Amid heatwave deaths being reported in parts of the country, Union Health minister Mansukh Mandaviya on Tuesday held a meeting with senior officials of the India Meteorological Department, National Disaster Management Authority, and the Health ministry. Mandaviya said central teams would be rushed to the affected states to guide the governments.
He also asked the Indian Council of Medical Research to develop short-term and long-term plans in coordination with other agencies to prevent such deaths.
We all feel drained and tired after stepping out on an extremely hot day. This is referred to as heat exhaustion, which happens when the body sweats excessively to keep the core temperature low.
“This is the reason we advise people to stay well hydrated on hot days. People with heat exhaustion, however, are unlikely to die. They will recover once they are back in cool areas and take fluids. People who come in with heat strokes are the ones to worry about,” said Dr Suranjit Chatterjee, senior consultant of internal medicine at Indraprastha Apollo Hospital, New Delhi.
A heat stroke happens when the ambient temperature is so high that the body is unable to sweat to regulate the core temperature, which shoots up to 40 degree C (or 104 degree F). In these cases, there is a severe imbalance of salts such as sodium and potassium in the body. The high core temperature coupled with salt imbalances disrupts organs, leading to a host of symptoms.
“It can affect the brain, making a person foggy, drowsy, and in severe cases may also lead to a person going into a coma. It can lead to kidney and liver damage as well. A cascade of such symptoms leads to death due to heat stroke,” said Dr Chatterjee. He added that in such severe cases, the aim is to bring down the core temperature of the body fast. This can be done by pouring cold water over the person, making them drink cold drinks, and giving them electrolytes to balance salt levels.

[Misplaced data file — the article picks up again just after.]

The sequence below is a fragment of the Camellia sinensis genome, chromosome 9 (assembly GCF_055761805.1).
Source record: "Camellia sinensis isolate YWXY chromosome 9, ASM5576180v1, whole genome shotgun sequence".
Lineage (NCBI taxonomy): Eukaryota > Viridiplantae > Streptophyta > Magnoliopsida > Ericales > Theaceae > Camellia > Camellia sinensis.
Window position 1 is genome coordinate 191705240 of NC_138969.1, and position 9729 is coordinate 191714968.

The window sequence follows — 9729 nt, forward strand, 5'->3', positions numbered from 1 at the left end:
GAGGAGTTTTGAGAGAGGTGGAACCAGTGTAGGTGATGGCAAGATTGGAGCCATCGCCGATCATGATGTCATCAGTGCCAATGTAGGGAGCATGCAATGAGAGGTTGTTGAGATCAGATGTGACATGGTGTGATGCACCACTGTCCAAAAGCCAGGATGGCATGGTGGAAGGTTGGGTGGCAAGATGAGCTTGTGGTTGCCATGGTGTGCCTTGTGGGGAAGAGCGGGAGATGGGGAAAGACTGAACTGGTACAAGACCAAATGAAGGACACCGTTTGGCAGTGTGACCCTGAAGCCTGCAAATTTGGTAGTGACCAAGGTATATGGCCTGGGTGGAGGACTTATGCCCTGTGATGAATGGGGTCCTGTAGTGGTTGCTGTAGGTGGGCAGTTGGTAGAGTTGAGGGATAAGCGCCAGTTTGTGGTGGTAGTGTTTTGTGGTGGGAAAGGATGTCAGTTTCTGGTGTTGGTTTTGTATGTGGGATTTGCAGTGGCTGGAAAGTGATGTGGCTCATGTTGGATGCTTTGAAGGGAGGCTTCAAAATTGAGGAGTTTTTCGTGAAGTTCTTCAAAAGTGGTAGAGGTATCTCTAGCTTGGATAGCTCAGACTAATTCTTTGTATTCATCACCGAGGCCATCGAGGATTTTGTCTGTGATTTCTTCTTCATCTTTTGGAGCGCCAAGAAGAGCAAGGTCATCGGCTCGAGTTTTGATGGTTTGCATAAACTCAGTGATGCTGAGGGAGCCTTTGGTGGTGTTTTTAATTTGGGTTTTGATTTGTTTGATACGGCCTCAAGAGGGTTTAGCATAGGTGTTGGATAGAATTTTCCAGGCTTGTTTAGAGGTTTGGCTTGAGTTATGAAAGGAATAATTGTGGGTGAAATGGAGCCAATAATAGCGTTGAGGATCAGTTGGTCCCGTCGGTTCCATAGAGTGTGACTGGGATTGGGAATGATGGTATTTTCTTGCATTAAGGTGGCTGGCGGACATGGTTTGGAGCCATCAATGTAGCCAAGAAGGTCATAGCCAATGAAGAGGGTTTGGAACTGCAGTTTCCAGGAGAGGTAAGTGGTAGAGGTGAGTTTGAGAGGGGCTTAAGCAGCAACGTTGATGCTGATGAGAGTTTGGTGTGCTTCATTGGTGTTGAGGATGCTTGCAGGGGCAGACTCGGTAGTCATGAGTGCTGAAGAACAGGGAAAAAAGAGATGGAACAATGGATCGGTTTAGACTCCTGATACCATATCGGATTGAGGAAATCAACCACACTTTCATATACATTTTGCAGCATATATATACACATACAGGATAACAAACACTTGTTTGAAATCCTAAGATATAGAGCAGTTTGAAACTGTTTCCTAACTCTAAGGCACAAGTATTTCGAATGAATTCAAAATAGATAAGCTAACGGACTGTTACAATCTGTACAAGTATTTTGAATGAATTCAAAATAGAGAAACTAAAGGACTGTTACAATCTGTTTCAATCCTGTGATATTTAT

When should you rush to a hospital?
Dr Chatterjee said that a person should be taken to a hospital immediately if they are exhibiting these symptoms: their body temperature is very high but they are not sweating at all, they are feeling drowsy, they are vomiting, they are not passing urine, and they are not breathing properly.
Special care should be given to those who are old and very young and those who have comorbidities as they are more prone to the impacts of heat. “However, this does not mean that young people cannot get heat stroke, it can happen at any age,” said Dr Chatterjee.
What to do to prevent a heat stroke?
To prevent heat stroke, it is better to avoid stepping out in direct sunlight, especially between noon and 3 pm. You should avoid strenuous activity during this time.
If you have to step out, ensure you keep drinking water even if you do not feel thirsty. Drink other hydrating fluids like lassi, lemon water, buttermilk or ORS that can maintain electrolyte levels. Do not consume alcohol, tea, coffee and carbonated soft drinks as they can dehydrate you further. Wear lightweight, light-coloured, loose, and porous cotton clothes and use goggles, umbrellas, and shoes.
An advisory by the National Disaster Management Authority says that people should try to keep their homes cool by using curtains or shades, and to keep body temperature low by using a damp cloth or taking cold baths frequently.
Heat action plans that predict heat waves and awareness drives by local governments can bring down mortality due to intense heat. Dr Dileep Mavlankar, former director of the Indian Institute of Public Health, Gandhinagar, whose team developed one of the first heat action plans in the country for Ahmedabad, said it resulted in a 30% to 40% reduction in mortality in the city.
Why are humidity, night-time temperatures important?
Dr Mavlankar explained that when the humidity levels are high, perceived temperatures are higher than the actual reading for ambient temperature. High humidity levels also mean that sweat does not evaporate effectively to keep the body cool.
“If night temperatures also remain high, the body doesn’t get time to rest. Suppose you step out when it is 44 degree C, if you come back indoors to a cooler place in a few hours, you feel relief. The body finds this relief when the night temperatures are low. If the temperatures are not low even at night for a couple of days, the body cannot recoup,” said Dr Mavalankar.